Are powerful quantum computers finally here? Google is claiming that its D-Wave quantum computer can solve certain problems, a result that it says could lead to huge improvements in artificial intelligence. But researchers contacted by New Scientist say these claims are overblown, and show little-to-no performance increase over a regular PC. Before you get too excited about a new era of computing, read on.
What has Google done?
In 2013, from D-Wave of Burnaby, Canada, the only company that sells such devices. D-Wave’s machines have been , and previous claims of faster computation have been . Now Google has published its strongest results yet, showing a 100 million times speed advantage.
How does the D-Wave computer work?
D-Wave’s computer is a specialised device called a quantum annealer, which works by exploring an energy landscape of hills and valleys that corresponds to the problem it is trying to solve. The goal is to reach the lowest point on this landscape, which corresponds to the best solution. A property called quantum tunnelling allows the D-Wave to traverse this landscape more quickly by “tunnelling” through the hills, thus theoretically letting it reach an answer faster.
How did Google achieve such a massive speed boost?
The Google team compared the D-Wave to an ordinary computer running simulated annealing software. As the name suggests, this software attempts to simulate the energy landscape exploration, but unlike the D-Wave, it cannot take shortcuts by tunnelling, making it slower. Crucially, Google tested both computers with large problems, which should reveal differences in performance.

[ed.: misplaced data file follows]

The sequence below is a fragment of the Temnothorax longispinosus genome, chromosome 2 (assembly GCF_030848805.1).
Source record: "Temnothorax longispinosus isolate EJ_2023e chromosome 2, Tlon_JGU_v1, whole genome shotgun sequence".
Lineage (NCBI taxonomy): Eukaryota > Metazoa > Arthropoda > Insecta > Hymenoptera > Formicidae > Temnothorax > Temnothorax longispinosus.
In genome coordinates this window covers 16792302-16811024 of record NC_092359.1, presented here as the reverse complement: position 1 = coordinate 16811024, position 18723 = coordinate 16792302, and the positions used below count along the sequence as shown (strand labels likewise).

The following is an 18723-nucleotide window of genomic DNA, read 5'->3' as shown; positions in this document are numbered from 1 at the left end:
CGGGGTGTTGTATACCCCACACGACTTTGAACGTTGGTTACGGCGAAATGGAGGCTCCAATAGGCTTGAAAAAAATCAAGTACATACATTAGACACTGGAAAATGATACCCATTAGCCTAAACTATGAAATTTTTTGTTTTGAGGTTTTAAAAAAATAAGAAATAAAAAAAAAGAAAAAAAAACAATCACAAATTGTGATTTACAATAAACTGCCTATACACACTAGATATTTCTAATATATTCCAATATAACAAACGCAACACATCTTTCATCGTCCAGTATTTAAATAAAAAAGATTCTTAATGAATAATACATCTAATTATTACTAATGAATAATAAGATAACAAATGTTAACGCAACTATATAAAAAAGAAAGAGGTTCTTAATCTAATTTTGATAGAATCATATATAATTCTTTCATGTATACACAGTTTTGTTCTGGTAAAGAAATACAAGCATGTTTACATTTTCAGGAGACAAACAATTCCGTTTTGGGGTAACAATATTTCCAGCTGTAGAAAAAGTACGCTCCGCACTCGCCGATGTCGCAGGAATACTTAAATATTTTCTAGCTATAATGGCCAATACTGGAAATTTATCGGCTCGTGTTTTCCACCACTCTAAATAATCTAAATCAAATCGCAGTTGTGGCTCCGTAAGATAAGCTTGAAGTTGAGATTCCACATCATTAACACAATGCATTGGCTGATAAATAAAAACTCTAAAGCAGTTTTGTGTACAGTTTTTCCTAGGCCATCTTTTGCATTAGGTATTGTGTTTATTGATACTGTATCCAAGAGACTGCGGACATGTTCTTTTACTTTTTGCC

“We found that for problem instances involving nearly 1000 binary variables, quantum annealing significantly outperforms its classical counterpart, simulated annealing,” wrote Google’s Hartmut Neven in a. “It is more than 108 times faster than simulated annealing running on a single core.”
What do others say?
“You need to read the fine print,” says of the Swiss Federal Institute of Technology in Zurich. “This is 108 times faster than some specific classical algorithm on problems designed to be very hard for that algorithm but easy for D-Wave.” In other words, the D-Wave had a massive home advantage.
Better versions of the simulated annealing algorithm can reduce this advantage to just 100 times faster, says Troyer, while other more complex algorithms running on an ordinary PC can beat D-Wave entirely. “A claim of ’108 speedup’ is thus very misleading,” he says.
You should also keep in mind that the D-Wave is a specialised piece of hardware that costs around $10-15 million. As the Google team admit in a, a similarly specialised but non-quantum device might be able to match the current D-Wave computer, though they think it isn’t worth exploring this avenue as they believe larger quantum computers will soon exceed these capabilities.
So is Google trying to pull the wool over our eyes?
Not quite. Neven admits at the end of his blog post that other algorithms can beat the D-Wave, but the Google team think this advantage will disappear as quantum computers get larger.
Others are less sure. “This is certainly the most impressive demonstration so far of the D-Wave machine’s capabilities,” saysof the Massachusetts Institute of Technology. “And yet, it remains totally unclear whether you can get to what I’d consider ‘true quantum speedup’ using D-Wave’s architecture.”
Will we ever have definitive proof of speedy quantum computers?
Maybe – but it is likely to require new hardware. D-Wave’s goal has always been to get quantum computers to market as fast as possible, but Aaronson thinks their “quantum coherence” – a measure of the fragile quantum states necessary for computation – isn’t as good as that found in quantum chips built by teams who are taking a more slow and steady approach.
Google is hedging its bets – it has hired external researchers to build its own quantum chip. Andto develop its own version.
Both of these seem more promising, says Aaronson. “Things are happening a good deal faster than I’d expected,” he says. “But it remains as important as it ever was to separate out the marketing buzz from what’s actually been shown.”
Image credits, from top: D wave; NASA
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